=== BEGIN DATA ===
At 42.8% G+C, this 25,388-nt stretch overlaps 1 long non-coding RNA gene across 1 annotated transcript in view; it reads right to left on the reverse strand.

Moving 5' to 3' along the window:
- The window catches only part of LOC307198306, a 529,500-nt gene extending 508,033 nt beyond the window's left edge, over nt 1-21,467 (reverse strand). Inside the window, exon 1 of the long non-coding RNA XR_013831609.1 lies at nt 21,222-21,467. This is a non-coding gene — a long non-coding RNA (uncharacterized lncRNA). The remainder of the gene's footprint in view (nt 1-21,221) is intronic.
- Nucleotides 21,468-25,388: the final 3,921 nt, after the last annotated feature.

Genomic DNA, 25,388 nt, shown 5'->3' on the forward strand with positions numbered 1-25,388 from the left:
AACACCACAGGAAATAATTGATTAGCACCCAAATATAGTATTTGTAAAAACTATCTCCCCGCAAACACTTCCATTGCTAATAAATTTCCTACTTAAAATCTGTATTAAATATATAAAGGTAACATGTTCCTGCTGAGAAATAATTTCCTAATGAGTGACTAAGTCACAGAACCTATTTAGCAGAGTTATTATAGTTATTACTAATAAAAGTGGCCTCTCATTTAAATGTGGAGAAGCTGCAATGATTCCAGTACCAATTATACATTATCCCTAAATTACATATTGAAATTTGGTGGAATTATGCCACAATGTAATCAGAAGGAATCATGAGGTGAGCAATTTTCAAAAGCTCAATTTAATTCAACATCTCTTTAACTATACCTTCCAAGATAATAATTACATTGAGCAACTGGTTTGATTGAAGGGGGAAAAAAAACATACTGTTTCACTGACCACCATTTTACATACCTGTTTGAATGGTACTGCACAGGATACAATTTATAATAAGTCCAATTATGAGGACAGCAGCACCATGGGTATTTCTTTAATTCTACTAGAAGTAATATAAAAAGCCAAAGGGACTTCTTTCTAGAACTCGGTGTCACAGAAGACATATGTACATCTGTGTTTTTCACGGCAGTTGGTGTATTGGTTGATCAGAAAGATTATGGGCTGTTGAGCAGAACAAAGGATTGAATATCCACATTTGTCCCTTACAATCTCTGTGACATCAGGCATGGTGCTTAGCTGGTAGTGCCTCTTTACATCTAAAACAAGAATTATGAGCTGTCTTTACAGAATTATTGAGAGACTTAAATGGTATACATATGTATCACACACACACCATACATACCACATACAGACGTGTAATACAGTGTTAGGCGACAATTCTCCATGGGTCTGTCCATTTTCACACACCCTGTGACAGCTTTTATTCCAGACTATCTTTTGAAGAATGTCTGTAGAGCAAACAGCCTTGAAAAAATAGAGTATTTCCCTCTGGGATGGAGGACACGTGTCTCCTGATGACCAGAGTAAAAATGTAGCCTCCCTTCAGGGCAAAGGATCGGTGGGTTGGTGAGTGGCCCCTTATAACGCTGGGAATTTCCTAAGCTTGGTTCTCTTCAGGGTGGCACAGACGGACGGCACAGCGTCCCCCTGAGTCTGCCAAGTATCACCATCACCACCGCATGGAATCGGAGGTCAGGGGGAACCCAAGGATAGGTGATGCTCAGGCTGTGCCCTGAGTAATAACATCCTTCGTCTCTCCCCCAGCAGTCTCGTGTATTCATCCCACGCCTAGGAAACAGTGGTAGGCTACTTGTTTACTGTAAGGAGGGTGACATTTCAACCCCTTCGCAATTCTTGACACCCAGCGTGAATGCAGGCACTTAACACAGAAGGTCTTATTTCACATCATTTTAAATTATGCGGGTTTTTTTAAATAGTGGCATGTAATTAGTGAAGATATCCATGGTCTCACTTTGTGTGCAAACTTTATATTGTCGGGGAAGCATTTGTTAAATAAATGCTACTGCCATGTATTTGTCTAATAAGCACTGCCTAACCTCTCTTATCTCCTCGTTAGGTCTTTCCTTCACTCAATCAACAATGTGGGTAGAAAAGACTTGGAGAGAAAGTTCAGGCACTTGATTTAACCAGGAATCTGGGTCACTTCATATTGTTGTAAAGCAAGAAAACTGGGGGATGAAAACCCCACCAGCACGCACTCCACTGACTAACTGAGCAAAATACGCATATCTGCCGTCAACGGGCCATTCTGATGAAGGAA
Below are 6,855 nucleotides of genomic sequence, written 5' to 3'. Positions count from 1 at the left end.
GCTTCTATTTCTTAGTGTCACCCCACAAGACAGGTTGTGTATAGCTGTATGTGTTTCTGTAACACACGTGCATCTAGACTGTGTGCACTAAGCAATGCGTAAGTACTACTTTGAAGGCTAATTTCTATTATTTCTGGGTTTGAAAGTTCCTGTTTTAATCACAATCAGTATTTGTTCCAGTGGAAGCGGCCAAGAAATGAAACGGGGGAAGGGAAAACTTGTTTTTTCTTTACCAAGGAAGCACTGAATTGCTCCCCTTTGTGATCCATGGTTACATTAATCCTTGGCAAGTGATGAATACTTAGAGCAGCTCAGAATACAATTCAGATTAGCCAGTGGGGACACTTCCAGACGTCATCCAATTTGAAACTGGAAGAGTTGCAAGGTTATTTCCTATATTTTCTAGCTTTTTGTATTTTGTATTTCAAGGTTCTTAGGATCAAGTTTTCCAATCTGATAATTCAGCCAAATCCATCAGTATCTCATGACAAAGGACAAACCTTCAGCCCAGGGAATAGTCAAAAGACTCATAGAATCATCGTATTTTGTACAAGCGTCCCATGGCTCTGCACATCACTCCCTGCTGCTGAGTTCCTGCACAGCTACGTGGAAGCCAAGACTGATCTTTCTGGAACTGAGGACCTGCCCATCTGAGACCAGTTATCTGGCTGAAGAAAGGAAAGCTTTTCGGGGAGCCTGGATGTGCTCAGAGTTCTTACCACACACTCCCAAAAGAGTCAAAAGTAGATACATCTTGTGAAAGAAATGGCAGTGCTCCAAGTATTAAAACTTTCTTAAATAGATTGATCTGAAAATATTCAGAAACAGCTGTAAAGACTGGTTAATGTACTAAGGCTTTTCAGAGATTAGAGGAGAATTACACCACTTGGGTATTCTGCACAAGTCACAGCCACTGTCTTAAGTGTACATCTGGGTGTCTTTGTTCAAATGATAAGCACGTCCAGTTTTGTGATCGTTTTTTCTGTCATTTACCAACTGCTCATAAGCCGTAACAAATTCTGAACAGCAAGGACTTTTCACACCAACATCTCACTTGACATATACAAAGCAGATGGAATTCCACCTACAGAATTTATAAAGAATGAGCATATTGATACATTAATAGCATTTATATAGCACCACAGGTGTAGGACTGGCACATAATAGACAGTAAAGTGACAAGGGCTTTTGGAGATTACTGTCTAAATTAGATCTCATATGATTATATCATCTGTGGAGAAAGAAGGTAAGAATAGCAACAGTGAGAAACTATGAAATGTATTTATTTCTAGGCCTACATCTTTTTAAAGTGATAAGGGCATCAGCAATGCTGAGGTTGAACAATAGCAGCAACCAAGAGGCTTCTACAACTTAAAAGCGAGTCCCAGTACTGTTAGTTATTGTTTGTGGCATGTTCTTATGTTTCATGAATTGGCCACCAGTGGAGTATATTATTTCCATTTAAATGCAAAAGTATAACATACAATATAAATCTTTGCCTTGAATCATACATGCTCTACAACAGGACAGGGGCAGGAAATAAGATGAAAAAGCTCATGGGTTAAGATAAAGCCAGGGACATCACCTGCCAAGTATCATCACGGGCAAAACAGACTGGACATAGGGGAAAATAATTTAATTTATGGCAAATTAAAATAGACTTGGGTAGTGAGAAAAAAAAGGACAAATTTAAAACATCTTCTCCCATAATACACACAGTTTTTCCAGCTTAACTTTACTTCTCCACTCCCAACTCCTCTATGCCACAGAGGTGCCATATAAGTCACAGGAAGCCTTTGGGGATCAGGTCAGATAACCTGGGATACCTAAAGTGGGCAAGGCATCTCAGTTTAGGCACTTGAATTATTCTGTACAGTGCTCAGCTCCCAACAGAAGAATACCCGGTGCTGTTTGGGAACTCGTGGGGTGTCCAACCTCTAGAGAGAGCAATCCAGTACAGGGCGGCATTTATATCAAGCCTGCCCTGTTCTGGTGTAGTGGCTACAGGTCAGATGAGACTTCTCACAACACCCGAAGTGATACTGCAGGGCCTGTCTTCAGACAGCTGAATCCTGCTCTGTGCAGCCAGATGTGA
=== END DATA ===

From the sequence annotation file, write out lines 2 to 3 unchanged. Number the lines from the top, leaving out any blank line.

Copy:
Moving 5' to 3' along the window:
- The window catches only part of LOC307198306, a 529,500-nt gene extending 508,033 nt beyond the window's left edge, over nt 1-21,467 (reverse strand). Inside the window, exon 1 of the long non-coding RNA XR_013831609.1 lies at nt 21,222-21,467. This is a non-coding gene — a long non-coding RNA (uncharacterized lncRNA). The remainder of the gene's footprint in view (nt 1-21,221) is intronic.